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      Continuous Flow Synthesis of High Valuable N-Heterocycles via Catalytic Conversion of Levulinic Acid

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          Graphitic carbon nitride (g-C 3N 4) was successfully functionalized with a low platinum loading to give rise to an effective and stable catalytic material. The synthesized g-C 3N 4/Pt was fully characterized by XRD, N 2 physisorption, XPS, SEM-Mapping, and TEM techniques. Remarkably, XPS analysis revealed that Pt was in a dominant metallic state. In addition, XPS together with XRD and N 2 physisorption measurements indicated that the g-C 3N 4 preserves its native structure after the platinum deposition process. g-C 3N 4/Pt was applied to the catalytic conversion of levulinic acid to N-heterocycles under continuous flow conditions. Reaction parameters (temperature, pressure, and concentration of levulinic acid) were studied using 3 levels for each parameter, and the best conditions were employed for the analysis of the catalyst's stability. The catalytic system displayed high selectivity to 1-ethyl-5-methylpyrrolidin-2-one and outstanding stability after 3 h of reaction.

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          Graphene-Like Carbon Nitride Nanosheets for Improved Photocatalytic Activities

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            Transformations of biomass-derived platform molecules: from high added-value chemicals to fuels via aqueous-phase processing.

            Global warming issues and the medium-term depletion of fossil fuel reserves are stimulating researchers around the world to find alternative sources of energy and organic carbon. Biomass is considered by experts the only sustainable source of energy and organic carbon for our industrial society, and it has the potential to displace petroleum in the production of chemicals and liquid transportation fuels. However, the transition from a petroleum-based economy to one based on biomass requires new strategies since the petrochemical technologies, well-developed over the last century, are not valid to process the biomass-derived compounds. Unlike petroleum feedstocks, biomass derived platform molecules possess a high oxygen content that gives them low volatility, high solubility in water, high reactivity and low thermal stability, properties that favour the processing of these resources by catalytic aqueous-phase technologies at moderate temperatures. This tutorial review is aimed at providing a general overview of processes, technologies and challenges that lie ahead for a range of different aqueous-phase transformations of some of the key biomass-derived platform molecules into liquid fuels for the transportation sector and related high added value chemicals. This journal is © The Royal Society of Chemistry 2011
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              Liquid phase oxidation chemistry in continuous-flow microreactors.

              Continuous-flow liquid phase oxidation chemistry in microreactors receives a lot of attention as the reactor provides enhanced heat and mass transfer characteristics, safe use of hazardous oxidants, high interfacial areas, and scale-up potential. In this review, an up-to-date overview of both technological and chemical aspects of liquid phase oxidation chemistry in continuous-flow microreactors is given. A description of mass and heat transfer phenomena is provided and fundamental principles are deduced which can be used to make a judicious choice for a suitable reactor. In addition, the safety aspects of continuous-flow technology are discussed. Next, oxidation chemistry in flow is discussed, including the use of oxygen, hydrogen peroxide, ozone and other oxidants in flow. Finally, the scale-up potential for continuous-flow reactors is described.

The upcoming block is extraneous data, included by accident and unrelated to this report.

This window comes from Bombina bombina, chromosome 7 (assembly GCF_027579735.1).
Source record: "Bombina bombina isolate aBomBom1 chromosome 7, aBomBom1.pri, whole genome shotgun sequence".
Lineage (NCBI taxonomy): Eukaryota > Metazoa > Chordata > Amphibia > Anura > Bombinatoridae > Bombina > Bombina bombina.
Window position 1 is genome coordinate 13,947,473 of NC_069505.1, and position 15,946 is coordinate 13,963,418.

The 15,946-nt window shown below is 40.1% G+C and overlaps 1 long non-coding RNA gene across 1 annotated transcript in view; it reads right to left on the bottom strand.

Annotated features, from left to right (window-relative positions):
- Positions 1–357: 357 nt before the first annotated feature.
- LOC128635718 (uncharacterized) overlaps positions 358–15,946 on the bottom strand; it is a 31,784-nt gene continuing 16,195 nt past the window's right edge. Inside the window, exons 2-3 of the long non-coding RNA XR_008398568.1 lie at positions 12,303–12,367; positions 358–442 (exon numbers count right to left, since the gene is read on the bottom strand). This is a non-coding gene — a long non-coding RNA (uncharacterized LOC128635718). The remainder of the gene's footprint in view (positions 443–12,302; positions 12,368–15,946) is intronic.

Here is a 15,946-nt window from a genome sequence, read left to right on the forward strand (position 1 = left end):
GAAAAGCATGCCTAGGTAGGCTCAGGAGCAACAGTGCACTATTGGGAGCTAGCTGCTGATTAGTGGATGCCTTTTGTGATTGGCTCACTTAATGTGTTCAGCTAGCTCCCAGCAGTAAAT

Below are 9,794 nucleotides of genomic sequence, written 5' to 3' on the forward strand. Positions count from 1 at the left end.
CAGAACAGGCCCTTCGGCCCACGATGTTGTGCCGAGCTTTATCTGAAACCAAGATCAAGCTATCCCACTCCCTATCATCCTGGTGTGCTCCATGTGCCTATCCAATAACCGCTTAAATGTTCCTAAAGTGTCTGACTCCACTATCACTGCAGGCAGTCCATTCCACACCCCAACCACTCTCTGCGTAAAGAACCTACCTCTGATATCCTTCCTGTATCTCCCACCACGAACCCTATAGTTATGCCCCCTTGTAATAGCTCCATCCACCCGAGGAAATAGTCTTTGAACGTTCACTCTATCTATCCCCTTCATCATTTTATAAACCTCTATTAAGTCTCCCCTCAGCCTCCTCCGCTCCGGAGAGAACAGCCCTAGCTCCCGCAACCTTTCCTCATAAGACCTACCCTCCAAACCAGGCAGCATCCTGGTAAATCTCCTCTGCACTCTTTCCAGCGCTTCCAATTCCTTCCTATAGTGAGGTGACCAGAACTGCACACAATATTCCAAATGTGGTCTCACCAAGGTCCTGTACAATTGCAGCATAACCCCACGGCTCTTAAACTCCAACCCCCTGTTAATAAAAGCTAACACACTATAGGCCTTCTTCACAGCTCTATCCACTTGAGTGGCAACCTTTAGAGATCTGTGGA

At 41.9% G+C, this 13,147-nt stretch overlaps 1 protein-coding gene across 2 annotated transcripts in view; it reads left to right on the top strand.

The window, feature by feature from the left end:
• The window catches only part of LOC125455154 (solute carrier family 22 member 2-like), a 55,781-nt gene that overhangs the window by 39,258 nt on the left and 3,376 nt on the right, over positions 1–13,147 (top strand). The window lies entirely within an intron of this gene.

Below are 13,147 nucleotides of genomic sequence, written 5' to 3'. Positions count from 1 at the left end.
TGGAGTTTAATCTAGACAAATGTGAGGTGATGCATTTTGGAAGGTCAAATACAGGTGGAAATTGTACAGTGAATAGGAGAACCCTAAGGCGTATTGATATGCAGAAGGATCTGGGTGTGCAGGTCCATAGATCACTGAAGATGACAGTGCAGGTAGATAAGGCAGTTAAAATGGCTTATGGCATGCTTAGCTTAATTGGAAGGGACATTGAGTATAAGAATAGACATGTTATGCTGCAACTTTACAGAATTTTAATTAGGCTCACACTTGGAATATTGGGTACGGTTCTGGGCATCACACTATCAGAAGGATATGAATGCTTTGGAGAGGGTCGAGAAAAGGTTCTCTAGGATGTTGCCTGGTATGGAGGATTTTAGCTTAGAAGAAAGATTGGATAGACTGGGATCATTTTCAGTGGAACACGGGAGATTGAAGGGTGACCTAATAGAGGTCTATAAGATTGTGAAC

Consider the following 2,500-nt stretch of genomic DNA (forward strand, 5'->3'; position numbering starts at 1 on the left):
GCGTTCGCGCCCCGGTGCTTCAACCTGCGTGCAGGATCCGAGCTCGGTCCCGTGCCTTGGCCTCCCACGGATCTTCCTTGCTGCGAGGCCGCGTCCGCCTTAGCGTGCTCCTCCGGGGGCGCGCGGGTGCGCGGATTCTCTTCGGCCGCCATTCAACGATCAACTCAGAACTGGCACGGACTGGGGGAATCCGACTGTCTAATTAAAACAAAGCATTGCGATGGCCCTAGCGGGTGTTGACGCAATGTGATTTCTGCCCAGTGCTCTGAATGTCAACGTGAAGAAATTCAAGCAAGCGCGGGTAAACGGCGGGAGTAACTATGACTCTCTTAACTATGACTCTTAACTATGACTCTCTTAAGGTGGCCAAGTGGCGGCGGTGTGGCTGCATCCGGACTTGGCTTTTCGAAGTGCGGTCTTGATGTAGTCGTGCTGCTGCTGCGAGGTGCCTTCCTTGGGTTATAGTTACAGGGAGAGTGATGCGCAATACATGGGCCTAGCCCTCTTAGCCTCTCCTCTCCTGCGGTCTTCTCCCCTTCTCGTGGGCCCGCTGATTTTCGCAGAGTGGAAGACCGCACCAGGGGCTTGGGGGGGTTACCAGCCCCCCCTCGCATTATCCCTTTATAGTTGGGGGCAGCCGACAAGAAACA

Author and article information

                Front Chem
                Front Chem
                Front. Chem.
                Frontiers in Chemistry
                Frontiers Media S.A.
                26 February 2019
                : 7
                1Grupo FQM-383, Departamento de Química Orgánica, Universidad de Cordoba , Cordoba, Spain
                2Scientific Center for Molecular Design and Synthesis of Innovative Compounds for the Medical Industry, People's Friendship University of Russia (RUDN University) , Moscow, Russia
                Author notes

                Edited by: Fabio Aricò, Università Ca' Foscari, Italy

                Reviewed by: Steve Suib, University of Connecticut, United States; Svetlana Ivanova, Universidad de Sevilla, Spain; Christophe Len, Université de Technologie de Compiègne, France

                *Correspondence: Mario J. Muñoz-Batista qo2mubam@ 123456uco.es ; jmunoz385x@ 123456gmail.com

                This article was submitted to Green and Sustainable Chemistry, a section of the journal Frontiers in Chemistry

                Copyright © 2019 Rodríguez-Padrón, Puente-Santiago, Balu, Muñoz-Batista and Luque.

                This is an open-access article distributed under the terms of the Creative Commons Attribution License (CC BY). The use, distribution or reproduction in other forums is permitted, provided the original author(s) and the copyright owner(s) are credited and that the original publication in this journal is cited, in accordance with accepted academic practice. No use, distribution or reproduction is permitted which does not comply with these terms.

                Page count
                Figures: 6, Tables: 2, Equations: 0, References: 40, Pages: 8, Words: 4631
                Funded by: Ministerio de Economía y Competitividad 10.13039/501100003329
                Original Research


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